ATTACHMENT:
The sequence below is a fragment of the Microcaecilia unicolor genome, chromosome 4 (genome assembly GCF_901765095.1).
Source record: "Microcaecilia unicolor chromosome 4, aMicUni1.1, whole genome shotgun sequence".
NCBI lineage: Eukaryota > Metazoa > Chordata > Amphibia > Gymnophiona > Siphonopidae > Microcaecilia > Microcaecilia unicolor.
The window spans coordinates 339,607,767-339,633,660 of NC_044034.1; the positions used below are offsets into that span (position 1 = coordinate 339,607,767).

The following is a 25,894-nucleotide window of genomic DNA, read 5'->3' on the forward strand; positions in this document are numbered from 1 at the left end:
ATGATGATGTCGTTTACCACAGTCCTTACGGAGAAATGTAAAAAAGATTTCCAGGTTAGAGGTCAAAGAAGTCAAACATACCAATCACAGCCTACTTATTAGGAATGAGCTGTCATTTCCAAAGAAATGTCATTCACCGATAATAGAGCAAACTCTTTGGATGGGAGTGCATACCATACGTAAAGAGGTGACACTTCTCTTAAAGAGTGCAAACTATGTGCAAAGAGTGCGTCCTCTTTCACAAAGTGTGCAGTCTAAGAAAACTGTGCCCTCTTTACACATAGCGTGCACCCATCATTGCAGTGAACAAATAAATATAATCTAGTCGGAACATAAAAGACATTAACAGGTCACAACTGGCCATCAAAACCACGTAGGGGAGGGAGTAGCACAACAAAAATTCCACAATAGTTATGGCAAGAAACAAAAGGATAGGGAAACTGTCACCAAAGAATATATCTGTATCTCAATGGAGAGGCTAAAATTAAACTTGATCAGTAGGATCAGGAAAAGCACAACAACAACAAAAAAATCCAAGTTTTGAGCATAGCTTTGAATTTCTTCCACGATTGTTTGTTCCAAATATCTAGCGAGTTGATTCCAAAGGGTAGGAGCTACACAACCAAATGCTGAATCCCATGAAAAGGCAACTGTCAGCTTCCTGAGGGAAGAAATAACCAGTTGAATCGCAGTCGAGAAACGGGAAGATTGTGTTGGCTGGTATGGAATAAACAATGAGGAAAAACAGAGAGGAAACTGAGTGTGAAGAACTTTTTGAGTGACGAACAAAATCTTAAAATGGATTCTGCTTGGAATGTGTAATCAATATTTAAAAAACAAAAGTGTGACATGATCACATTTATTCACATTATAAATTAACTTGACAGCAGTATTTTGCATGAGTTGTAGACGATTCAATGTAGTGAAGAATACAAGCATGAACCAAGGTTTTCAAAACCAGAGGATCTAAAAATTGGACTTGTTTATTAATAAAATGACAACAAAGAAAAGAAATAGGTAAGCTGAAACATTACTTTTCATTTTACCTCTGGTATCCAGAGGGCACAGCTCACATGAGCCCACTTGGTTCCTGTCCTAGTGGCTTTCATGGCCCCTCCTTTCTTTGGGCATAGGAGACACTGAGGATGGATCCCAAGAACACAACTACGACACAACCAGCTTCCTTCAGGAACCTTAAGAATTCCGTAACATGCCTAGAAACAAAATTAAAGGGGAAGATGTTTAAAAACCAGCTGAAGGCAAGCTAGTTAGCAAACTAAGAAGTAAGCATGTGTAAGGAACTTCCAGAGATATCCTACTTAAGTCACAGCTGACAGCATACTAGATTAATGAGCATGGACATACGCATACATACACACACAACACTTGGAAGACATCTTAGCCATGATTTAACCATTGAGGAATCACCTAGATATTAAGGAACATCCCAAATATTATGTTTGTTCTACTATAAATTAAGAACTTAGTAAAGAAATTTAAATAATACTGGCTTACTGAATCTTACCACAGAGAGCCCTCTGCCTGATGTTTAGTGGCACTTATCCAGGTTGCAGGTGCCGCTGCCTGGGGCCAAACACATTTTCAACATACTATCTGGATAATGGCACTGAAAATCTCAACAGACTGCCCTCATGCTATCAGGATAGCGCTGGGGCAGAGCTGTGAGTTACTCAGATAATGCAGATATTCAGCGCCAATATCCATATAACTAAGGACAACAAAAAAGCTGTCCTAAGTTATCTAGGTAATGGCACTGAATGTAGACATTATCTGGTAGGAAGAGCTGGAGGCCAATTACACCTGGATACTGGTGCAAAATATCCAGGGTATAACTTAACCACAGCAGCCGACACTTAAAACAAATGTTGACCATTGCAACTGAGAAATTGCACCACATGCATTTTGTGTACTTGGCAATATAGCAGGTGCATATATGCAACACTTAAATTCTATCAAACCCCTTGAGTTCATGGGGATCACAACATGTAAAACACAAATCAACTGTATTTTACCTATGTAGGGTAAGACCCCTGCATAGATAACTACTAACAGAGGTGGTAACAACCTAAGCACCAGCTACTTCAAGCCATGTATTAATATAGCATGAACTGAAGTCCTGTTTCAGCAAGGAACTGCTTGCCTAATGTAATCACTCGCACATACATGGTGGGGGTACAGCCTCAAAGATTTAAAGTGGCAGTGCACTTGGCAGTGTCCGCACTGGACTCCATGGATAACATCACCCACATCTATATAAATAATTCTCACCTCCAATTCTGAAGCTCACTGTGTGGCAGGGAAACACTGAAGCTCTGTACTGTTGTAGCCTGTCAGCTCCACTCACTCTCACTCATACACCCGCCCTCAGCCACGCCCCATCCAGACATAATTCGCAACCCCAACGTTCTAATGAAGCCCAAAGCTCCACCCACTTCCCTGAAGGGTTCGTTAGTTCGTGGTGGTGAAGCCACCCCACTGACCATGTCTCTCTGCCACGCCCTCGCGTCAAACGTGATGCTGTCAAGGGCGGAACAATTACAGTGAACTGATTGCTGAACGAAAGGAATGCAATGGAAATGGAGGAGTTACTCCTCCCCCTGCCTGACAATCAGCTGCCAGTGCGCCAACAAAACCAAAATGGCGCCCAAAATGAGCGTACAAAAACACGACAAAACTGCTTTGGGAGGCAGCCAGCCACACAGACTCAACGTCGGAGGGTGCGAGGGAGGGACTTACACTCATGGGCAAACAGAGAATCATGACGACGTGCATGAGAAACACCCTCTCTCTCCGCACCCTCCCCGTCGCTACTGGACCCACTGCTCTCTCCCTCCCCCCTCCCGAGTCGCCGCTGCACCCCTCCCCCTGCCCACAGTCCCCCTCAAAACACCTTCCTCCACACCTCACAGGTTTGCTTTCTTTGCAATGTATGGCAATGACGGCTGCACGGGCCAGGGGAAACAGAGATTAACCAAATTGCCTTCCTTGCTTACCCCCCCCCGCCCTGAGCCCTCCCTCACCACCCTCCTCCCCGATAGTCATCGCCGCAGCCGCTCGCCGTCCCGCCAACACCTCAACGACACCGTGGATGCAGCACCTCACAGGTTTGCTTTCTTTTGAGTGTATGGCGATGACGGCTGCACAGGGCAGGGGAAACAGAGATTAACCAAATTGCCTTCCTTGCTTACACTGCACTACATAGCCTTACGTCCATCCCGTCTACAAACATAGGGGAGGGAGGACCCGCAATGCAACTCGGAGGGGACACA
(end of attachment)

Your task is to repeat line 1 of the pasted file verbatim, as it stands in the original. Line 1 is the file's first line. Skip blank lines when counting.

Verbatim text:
The sequence below is a fragment of the Microcaecilia unicolor genome, chromosome 4 (genome assembly GCF_901765095.1).